In 1965 Plymouth once again made the Fury a full-size car, and Belvedere ostensibly became the intermediate size offering, though the Belvedere was little changed, and most dimensions and weights remained the same—the Fury was merely enlarged, restoring a full-sized line which Plymouth had been lacking. Plymouth divided the Belvedere line into the Belvedere I, Belvedere II, and Satellite subseries, the latter available only as hardtop coupe and convertible, and featuring the 273 cubic inch “LA block” V8 as standard equipment. The line was restyled in 1966, with the high-performance GTX added in 1967.

The YouTube Channel features this 1967 Plymouth Dealer slide show covering the entire 1967 Belvedere, GTX, and Satellite car lines:

With only 63,000 original miles, a solid body featuring an older repaint, and a very presentable original interior, we would continue maintaining this 1967 Plymouth Belvedere II station wagon rather than restore it, at least not right away.  The first order of business would be to get the factory A/C system back in working order so that we could enjoy driving the car with our entire family.

Here’s the seller’s detailed description:

“Please read the entire ad! I know it’s kinda long, but it should answer most of your questions. I’ve tried to put as much information together as possible, so you will know what you are looking at.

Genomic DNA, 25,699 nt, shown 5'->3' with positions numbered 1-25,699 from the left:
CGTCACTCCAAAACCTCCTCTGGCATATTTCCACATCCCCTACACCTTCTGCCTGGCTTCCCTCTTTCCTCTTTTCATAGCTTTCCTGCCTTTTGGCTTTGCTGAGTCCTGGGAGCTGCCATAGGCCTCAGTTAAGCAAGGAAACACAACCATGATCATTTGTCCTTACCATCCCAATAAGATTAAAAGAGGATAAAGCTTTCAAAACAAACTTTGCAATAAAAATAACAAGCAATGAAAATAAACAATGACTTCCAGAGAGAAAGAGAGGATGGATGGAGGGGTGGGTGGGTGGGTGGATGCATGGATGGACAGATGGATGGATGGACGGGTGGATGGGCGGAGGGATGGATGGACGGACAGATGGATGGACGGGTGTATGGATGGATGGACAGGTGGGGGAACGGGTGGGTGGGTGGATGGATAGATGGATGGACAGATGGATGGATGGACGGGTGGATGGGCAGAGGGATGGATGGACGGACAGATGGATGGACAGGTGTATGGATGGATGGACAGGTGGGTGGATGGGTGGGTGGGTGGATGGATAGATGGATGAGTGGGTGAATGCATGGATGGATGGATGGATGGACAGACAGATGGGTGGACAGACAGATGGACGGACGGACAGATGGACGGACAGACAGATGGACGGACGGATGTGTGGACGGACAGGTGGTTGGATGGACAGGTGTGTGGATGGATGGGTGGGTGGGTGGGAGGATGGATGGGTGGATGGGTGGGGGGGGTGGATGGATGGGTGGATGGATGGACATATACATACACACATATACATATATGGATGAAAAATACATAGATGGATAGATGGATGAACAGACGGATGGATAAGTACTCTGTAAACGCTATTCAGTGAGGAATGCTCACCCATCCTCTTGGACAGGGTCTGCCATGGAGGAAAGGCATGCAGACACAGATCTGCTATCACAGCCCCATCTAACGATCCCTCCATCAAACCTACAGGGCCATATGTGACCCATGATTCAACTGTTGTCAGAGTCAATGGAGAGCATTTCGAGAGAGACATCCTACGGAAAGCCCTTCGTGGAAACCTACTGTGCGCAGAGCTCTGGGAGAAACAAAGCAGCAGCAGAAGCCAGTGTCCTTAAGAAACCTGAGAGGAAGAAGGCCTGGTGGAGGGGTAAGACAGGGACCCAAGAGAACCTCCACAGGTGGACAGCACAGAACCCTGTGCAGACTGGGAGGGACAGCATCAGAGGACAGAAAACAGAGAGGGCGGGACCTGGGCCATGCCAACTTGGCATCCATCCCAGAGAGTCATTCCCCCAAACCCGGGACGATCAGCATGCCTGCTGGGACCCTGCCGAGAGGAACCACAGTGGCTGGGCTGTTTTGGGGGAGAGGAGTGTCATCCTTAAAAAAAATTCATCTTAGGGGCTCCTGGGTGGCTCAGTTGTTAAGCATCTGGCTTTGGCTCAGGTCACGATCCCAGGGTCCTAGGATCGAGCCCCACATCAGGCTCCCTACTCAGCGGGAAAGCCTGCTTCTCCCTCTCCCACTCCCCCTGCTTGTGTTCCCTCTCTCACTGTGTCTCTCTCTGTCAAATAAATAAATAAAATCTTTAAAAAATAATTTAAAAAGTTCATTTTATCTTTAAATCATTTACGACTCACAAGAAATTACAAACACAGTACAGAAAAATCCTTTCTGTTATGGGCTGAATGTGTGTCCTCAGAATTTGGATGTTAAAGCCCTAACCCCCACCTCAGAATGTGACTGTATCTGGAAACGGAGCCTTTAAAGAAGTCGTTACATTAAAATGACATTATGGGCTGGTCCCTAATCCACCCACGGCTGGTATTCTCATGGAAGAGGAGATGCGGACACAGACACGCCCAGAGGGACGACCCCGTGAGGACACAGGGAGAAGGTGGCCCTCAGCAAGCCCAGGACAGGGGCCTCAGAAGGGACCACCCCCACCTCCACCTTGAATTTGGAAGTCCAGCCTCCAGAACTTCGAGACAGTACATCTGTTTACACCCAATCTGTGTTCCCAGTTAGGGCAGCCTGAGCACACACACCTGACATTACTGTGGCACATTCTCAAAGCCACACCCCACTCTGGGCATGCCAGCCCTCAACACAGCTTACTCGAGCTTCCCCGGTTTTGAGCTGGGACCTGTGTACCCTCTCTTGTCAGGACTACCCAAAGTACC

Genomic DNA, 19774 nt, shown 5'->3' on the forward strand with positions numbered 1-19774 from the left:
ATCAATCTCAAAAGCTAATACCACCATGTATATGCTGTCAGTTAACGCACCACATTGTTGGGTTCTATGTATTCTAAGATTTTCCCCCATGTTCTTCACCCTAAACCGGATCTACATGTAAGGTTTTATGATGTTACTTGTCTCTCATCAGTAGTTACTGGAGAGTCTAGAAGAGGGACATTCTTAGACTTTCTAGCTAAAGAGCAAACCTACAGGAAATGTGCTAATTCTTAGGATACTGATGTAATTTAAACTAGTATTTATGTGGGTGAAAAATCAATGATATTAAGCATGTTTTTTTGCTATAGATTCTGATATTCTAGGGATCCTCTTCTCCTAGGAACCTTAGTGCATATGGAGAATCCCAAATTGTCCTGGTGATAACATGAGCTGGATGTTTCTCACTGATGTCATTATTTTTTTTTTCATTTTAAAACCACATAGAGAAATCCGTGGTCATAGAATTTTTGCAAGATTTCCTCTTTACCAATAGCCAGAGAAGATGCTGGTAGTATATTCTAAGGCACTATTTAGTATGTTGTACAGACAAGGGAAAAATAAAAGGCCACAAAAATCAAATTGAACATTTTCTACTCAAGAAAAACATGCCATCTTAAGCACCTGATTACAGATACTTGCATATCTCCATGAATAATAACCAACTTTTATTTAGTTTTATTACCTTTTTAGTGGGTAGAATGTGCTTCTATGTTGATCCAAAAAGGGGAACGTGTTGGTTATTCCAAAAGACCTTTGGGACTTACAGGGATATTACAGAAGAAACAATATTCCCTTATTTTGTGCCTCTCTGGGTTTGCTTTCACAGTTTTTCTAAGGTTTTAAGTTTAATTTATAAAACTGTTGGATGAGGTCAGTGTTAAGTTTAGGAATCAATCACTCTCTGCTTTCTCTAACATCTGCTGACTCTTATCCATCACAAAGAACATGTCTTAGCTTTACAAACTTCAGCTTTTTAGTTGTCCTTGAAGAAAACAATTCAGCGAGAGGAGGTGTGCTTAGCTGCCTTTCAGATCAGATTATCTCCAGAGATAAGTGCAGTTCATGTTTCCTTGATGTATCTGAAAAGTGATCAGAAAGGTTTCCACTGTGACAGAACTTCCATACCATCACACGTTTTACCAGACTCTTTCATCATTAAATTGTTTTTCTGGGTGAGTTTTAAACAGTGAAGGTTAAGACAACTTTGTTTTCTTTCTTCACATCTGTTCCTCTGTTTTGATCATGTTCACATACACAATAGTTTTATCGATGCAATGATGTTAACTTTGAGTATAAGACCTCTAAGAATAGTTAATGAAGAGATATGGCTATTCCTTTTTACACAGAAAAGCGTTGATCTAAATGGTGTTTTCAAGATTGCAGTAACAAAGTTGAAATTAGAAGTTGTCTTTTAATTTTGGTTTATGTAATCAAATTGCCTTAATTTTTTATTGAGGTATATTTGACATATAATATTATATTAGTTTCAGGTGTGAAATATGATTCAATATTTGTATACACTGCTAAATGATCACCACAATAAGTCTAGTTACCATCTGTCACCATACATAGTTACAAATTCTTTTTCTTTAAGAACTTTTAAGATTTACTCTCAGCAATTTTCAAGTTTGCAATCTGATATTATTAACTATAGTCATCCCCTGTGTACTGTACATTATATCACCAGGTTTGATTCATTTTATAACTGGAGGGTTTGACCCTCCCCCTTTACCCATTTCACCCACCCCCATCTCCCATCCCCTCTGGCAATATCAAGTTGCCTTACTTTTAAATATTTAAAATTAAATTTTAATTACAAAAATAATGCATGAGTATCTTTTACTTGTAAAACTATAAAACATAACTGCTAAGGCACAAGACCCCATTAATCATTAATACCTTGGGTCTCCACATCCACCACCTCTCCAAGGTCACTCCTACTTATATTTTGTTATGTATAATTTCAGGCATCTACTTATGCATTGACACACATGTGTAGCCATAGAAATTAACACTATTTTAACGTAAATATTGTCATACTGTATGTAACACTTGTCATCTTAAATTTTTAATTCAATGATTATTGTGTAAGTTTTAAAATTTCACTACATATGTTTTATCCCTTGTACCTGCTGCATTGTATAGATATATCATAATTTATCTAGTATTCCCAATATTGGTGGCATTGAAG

I have owned this Mopar wagon for over twenty years, and life’s cold, hard facts tell me that I will never get around to restoring it. I actually sold it to a friend once years ago who wanted a wagon to restore, but he ended up not doing it, so I gave him his money back.
It’s actually too nice to restore, but then it’s not really a show car either. It does well at local car shows and cruise-ins but couldn’t compete at the big Mopar events. I bought it from the original owner. The original owner repainted it in 1998 (original Beige color XX1) and it still looks awesome! It has been garaged for it’s entire life and it shows. It has never been in an accident and all the panels are nice and straight. Bumpers have been re-chromed and look awesome.
Some small rust bubbles start forming right in front of the rear wheels (see pics). Other than that, no rust issues. Quarters are good. No dents, dings or scratches anywhere. No floor pan or rear wheel well rust.
Grille, headlight bezels, tail panel and tail lights are nice. All windows roll up and down as they should. Tail gate window is electric and works fine either from the dash switch or with a key. No rust in the lower part of the tailgate!
All lights work as they should.
Engine bay is bone stock original and not been painted or detailed. Never restored and the 318 c.i. engine has never been out of the car. Mileage is 63,000 and is true miles.
Wheels are period correct original E/T’s. The tires have plenty of tread left, but the tires are a few years old. Not dry rotted or anything, but I would not start cross country at freeway speeds with them. The tires would be the only issue I would be concerned about when driving it anywhere! I drive it locally to shows and cruise-ins, and on short trips without concern.